Carles Olona-Casas, Vicente Vicente-Guillén, Aleidis Caro-Tarragó, Jose Ma Coronas-Riba and Enric Duque-Guilera
Department of General and Digestive Surgery. Hospital Universitario Joan XXIII. Tarragona, Spain



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2. Rabinovitch J, Pines B, Grayzel D. Coexisting lymphosarcoma and ulcer-carcinoma of the stomach. Arch Surg 1952;64:185-91.         [ Links ]

3. Lee JH, Bae JS, Ryu KW, Lee JS, Park SR, Kim ChG, et al. Gastric cancer patients at high-risk of having synchronous cancer. World J Gastroenterol 2006;12(16):2588-92.         [ Links ]

4. Zamboni G, Franzin G, Scarpa A, Bonetti F, Pea M, Mairuzzi GM, et al. Carcinoma-like signet-ring cells in gastric mucosa-associated lymphoid tissue (MALT) lymphoma. Am J Surg Pathol 1996;20:588-98.         [ Links ]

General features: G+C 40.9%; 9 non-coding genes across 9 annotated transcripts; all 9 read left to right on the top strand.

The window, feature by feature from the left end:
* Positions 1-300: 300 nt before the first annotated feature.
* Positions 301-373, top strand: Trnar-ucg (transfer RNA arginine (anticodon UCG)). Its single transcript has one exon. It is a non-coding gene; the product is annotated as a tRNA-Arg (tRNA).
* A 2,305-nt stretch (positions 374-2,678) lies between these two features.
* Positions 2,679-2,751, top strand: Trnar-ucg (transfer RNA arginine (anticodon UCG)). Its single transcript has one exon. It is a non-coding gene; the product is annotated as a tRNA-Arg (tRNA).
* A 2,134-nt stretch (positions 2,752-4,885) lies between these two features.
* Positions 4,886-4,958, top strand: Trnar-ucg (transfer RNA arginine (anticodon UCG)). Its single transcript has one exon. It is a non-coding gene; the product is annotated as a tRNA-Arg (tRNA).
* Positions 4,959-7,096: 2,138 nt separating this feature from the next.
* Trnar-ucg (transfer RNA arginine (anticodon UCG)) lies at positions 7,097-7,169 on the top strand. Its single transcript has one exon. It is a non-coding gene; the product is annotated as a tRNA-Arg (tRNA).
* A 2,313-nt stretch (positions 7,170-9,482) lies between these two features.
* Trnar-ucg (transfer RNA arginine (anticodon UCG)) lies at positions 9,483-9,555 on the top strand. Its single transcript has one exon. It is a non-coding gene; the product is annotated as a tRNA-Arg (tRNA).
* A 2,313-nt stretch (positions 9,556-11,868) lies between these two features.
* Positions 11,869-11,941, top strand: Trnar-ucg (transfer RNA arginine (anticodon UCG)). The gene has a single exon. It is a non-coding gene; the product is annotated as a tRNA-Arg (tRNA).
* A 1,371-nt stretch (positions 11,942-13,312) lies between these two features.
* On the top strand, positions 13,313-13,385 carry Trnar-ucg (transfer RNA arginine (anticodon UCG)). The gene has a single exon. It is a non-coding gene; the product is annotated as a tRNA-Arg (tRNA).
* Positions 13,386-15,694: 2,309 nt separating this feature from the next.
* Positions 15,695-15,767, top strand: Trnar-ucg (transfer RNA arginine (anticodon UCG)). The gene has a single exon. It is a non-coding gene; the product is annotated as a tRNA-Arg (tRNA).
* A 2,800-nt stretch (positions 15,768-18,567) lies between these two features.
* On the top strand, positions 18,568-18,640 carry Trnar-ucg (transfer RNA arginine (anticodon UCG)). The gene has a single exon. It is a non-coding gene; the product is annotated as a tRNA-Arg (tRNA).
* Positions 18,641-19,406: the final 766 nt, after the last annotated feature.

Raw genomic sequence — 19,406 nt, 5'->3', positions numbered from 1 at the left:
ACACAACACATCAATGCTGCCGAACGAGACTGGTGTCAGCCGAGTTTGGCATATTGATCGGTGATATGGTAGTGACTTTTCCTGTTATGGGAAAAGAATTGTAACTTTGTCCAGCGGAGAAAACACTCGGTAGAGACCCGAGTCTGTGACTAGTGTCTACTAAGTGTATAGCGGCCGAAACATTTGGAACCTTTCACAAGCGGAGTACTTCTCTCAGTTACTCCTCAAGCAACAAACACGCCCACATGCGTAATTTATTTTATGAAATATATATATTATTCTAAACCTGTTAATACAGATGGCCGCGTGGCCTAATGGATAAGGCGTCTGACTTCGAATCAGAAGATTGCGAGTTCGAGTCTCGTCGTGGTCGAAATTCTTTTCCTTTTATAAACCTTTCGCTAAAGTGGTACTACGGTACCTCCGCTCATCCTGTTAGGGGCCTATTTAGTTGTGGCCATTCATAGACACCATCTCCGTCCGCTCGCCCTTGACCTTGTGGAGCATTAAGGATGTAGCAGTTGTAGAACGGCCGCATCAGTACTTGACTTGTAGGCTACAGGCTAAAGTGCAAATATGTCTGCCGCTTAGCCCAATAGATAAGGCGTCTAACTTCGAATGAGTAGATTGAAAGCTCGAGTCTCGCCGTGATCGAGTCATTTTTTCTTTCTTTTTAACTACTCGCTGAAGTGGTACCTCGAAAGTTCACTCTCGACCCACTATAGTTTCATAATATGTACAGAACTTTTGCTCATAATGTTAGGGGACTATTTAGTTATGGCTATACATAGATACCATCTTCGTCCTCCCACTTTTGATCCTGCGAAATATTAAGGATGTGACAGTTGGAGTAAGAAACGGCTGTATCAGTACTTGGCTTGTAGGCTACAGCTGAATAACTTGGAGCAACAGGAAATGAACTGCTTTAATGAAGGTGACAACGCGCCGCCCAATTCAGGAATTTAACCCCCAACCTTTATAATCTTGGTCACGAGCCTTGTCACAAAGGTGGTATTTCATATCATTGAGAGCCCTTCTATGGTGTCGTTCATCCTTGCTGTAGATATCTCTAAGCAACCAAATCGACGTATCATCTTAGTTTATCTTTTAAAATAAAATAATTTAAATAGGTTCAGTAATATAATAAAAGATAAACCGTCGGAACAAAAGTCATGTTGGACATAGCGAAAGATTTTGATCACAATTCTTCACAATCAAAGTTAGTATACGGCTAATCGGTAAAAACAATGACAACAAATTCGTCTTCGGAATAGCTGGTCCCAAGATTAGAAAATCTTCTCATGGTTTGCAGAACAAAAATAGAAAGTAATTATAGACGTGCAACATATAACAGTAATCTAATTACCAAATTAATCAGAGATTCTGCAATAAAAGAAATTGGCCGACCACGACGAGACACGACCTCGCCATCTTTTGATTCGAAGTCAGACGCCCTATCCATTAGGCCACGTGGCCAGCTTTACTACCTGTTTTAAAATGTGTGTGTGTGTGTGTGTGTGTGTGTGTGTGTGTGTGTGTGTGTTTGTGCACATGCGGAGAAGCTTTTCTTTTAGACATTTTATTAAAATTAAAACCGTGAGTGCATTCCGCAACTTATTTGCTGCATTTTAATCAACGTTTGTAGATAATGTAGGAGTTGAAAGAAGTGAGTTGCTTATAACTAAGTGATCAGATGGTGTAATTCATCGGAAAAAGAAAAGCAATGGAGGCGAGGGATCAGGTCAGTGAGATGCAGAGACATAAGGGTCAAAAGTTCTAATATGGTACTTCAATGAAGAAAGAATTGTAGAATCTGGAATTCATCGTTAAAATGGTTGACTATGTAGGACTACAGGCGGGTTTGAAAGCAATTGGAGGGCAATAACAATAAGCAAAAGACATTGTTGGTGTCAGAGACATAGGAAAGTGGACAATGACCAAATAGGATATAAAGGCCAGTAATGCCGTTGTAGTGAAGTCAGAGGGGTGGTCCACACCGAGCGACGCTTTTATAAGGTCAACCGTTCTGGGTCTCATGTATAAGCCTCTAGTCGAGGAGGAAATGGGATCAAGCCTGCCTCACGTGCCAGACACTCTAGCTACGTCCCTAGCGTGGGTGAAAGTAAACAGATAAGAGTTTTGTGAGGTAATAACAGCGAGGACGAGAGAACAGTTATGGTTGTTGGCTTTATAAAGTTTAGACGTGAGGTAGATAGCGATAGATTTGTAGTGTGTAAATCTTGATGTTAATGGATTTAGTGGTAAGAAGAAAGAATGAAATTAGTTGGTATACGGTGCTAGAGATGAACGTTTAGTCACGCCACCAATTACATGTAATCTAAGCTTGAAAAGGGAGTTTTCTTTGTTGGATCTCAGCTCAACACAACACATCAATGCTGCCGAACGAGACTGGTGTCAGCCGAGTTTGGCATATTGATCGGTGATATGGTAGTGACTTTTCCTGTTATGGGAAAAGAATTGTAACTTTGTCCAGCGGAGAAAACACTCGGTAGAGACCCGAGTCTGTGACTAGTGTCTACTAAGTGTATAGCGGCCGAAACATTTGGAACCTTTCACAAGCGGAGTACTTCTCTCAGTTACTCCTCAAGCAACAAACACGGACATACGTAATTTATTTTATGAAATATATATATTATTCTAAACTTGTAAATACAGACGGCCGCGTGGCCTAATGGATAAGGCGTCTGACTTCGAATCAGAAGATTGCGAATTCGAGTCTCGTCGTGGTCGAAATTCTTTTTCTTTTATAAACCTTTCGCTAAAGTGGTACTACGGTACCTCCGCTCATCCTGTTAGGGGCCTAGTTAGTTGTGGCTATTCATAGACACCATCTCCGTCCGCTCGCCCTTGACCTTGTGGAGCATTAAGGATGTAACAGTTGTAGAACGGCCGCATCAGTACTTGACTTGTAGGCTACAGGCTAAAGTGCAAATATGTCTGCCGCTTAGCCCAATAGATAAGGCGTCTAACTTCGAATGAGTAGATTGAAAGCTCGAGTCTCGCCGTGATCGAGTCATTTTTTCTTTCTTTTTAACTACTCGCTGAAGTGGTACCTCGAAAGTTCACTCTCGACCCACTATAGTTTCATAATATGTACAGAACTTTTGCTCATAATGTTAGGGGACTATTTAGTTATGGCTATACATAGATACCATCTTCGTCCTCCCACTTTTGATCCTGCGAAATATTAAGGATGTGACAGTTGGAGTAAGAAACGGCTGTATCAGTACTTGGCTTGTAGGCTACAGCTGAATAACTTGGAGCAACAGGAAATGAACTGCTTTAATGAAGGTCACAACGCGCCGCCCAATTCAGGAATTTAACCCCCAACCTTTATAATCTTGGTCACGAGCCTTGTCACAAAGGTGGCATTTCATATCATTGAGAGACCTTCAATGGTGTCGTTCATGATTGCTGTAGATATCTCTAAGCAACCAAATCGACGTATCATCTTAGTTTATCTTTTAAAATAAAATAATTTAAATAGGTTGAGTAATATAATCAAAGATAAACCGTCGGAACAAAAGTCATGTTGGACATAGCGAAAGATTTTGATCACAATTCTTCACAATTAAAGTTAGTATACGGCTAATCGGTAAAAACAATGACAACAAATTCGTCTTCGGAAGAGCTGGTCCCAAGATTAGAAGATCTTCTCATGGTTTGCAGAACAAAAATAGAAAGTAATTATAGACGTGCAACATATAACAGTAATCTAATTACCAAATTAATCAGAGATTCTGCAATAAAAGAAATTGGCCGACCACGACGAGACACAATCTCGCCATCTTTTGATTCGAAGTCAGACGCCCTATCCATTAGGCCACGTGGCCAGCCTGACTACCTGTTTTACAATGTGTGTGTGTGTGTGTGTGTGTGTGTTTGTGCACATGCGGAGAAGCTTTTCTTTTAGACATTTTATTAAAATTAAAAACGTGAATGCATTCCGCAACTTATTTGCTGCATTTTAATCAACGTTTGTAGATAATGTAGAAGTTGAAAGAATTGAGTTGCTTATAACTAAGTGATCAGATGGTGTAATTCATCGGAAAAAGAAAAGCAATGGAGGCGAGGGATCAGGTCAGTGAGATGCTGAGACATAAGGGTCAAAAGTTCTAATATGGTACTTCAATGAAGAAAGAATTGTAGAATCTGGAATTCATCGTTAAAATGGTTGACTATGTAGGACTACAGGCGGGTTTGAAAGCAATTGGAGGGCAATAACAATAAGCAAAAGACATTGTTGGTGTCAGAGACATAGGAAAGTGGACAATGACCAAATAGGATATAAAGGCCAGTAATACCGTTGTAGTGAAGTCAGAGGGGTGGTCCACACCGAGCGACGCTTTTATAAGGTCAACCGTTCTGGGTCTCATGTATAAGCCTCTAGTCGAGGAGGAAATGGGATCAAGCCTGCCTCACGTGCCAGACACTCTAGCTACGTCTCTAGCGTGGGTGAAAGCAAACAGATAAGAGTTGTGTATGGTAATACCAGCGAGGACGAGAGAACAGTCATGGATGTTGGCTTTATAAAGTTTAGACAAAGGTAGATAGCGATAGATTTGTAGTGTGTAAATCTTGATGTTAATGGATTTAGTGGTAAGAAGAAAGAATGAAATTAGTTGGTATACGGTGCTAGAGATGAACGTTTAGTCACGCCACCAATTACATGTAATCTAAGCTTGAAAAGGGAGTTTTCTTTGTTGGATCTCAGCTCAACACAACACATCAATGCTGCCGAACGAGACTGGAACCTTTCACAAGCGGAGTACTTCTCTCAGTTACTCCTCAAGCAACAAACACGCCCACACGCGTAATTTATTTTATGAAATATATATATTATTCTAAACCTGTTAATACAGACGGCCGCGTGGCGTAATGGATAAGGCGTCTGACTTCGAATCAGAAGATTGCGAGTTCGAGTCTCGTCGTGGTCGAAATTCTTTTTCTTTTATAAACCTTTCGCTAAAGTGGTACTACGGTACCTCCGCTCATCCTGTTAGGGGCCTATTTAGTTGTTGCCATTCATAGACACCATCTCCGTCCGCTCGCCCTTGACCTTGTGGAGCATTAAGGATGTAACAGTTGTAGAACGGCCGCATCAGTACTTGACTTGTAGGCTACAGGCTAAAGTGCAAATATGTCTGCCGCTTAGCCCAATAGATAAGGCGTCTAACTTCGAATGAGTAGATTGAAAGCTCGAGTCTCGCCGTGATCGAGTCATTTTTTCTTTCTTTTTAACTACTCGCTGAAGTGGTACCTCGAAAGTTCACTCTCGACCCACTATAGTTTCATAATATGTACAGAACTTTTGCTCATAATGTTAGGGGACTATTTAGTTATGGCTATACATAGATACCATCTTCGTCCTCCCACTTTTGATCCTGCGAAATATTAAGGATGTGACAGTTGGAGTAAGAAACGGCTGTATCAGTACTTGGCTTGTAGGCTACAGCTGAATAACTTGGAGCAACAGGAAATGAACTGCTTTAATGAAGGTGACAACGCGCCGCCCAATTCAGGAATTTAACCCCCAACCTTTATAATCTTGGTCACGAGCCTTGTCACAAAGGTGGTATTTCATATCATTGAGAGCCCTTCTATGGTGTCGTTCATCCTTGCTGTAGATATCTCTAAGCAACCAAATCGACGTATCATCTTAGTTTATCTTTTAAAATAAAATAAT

5. Ishihama T, Kondo H, Saito D, Yamaguchi H, Kuniaki S, Yokota T, et al. Clinicopatholigical studies on coexisting gastric malignant lymphoma and gastric adenocarcinoma: report of four cases and review of the Japanese literature. Jpn J Clin Oncol 1997;27(2):101-6.         [ Links ]

6. Kaffes A, Hughes L, Hollinshead J, Katelaris P. Synchronous primary adenocarcinoma, mucosa-associated lymphoid tissue lymphoma and a stromal tumor in a Helicobacter pylori-infected stomach. Journal of Gastroenterology and Hepatology 2002;17:1033-6.         [ Links ]

7. Chan A, Chu K, Yuen S, Leung S, Lam S, Wong J. Synchronous gastric adenocarcinoma and mucosa-associated lymphoid tissue lymphoma in association with helicobacter pylori infection: comparing reported cases between the East and West. Am J Gastroenterol 2001; 96:1922-4.         [ Links ]